London Community News
Mayor Joe Fontana has enough on his plate without becoming an editor too, but that doesn’t mean there aren’t stories he wants to share with London residents.
During his recent State of the City address, Fontana announced the creation of City Hall News as a way of sharing information with the public outside of the traditional media sources. The idea is still weeks away from fruition, but Fontana said the believes it will be a bonus to both residents and the local media alike.
“I think one of the biggest responsibilities an institution like local government has is to make sure its citizens know what is happening on an ongoing basis,” Fontana said. “There are a lot of good things we should be talking about.”
Fontana said City Hall News, which would be done at low or no cost by capitalizing on existing infrastructure, would have two facets, one for the mayor and council while the other would extend to civic administration.
The mayor said he has had councillors saying they need to do a better job of communicating and are looking for ways to do just that. But rather than knocking on doors or using the traditional mail system, Fontana said he envisions something that allows for a more direct connection with constituents.
“From my standpoint, we would start off with something like two, half-days a week where councillors and I would have an opportunity to talk directly to our constituents,” Fontana said. “We would talk about matters that are under consideration, decisions we have made or, more importantly, decisions we have to make.”
Fontana said his motivation behind the idea is to make people understand what it is the city does, how tax dollars are utilized in terms of services and investments. From time-to-time, the mayor said, the administration would be able to offer up heads of departments, to speak about anything from parks to highways to even emergency situations such as the flood warnings that went out earlier this week.
“It is an opportunity for communicating. It would be online and through out web, we wouldn’t be producing anything on paper, I don’t want to get into that business,” Fontana said. “I think we need to utilize technology. I have used my town hall meetings as a way of communicating, other members of council are thinking of different things, our administration too.”
Fontana said he doesn’t see City Hall News as a replacement for traditional media. In fact, he said it could become a tool that would help not only the public, but local editors and news directors as well.
“Yes, the media is absolutely crucial and key, but inside this place, we do an awful lot of things,” Fontana said. “That is not to take away from the role of what media does, they do what they need to and that is great. But as an institution, we have to get out as much of that information out as possible.”
Currently, Fontana said, some of the finer details of City Hall News are still being looked at, such as appropriate time, stories and videos that can go up immediately. While it is just a matter of “putting the meat on the bones,” Fontana said, he added his expectation would be to have something ready in “a couple of weeks.”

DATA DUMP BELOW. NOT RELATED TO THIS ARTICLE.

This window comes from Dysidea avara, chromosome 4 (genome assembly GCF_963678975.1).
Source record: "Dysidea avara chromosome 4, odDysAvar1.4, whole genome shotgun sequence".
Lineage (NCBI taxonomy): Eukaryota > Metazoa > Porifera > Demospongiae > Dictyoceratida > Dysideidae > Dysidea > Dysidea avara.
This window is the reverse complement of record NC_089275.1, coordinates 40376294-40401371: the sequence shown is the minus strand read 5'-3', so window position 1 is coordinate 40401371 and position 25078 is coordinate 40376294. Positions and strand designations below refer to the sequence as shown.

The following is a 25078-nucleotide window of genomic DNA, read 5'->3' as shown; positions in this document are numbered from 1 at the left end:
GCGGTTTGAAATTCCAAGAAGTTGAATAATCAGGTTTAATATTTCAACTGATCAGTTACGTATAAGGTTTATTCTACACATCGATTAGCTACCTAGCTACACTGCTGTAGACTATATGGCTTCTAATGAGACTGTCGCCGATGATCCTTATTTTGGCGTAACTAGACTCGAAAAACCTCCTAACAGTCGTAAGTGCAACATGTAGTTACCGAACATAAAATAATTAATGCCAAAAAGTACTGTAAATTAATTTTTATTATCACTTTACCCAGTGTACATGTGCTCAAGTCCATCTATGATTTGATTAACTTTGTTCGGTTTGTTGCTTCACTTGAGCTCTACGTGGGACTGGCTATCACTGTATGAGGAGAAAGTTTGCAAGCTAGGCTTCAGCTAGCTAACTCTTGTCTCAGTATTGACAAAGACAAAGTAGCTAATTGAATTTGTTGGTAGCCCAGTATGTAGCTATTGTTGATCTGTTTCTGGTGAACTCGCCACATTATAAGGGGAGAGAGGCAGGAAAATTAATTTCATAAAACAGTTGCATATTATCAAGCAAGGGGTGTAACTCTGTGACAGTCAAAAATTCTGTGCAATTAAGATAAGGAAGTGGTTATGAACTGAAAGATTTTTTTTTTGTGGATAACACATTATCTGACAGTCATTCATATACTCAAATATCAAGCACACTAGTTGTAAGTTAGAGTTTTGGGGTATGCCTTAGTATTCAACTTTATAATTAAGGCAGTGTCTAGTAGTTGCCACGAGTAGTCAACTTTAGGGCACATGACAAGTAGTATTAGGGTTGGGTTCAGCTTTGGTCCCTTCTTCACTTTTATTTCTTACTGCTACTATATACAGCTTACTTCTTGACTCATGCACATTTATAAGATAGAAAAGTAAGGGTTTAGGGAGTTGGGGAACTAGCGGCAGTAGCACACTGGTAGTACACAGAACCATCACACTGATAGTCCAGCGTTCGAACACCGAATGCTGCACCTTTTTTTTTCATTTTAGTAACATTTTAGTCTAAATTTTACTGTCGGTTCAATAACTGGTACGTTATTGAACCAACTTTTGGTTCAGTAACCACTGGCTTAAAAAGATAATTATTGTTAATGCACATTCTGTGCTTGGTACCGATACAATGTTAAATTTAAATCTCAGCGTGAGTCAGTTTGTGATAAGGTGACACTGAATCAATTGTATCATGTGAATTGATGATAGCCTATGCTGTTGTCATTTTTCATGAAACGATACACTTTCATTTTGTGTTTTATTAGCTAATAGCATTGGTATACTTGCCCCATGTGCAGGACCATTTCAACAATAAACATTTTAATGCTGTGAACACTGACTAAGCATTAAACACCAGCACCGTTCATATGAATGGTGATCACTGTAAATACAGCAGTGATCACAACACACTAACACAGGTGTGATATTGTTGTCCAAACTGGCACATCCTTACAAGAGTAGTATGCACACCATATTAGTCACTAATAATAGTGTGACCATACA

That timeline matches up well with the administration’s expectations around City Hall News as well.
Rob Paynter, manager of corporate communications, said that although Fontana brought up City Hall News at the State of the City Address, it is actually an idea that has been discussed internally for “a while.” Those discussions, Paynter said, grew out of the administration’s commitment to improving its own community engagement initiatives.
City Hall News, Paynter said, would give the public an easier access to information while also providing them with a vehicle to provide feedback as well.
“The mayor is right, a lot of things don’t get reported because people don’t find it newsworthy,” Paynter said. “Frankly, there is a whole range of things the city should let people know about.”
While one component of City Hall News would be to offer time up to the mayor and councillors, Paynter said the administration side would be used as a series of how to’s for the public to take advantage of. One of the things already in the planning stages, Paynter said, is having administration produce a series of videos, at no cost to the city, on everything from how people secure a building permit or even when they need one.
The videos — which could be one or two minutes long — would be one option, but could also be supported by a city eNewsletter. The city has similar resources around golf courses and even Storybook Gardens, so it would be relatively simple, Paynter said, to do another.
“There are fairly easy things we can do pretty quickly. Other forms of engagement might take more time and effort, but I think we can get out of the gate pretty quickly.”
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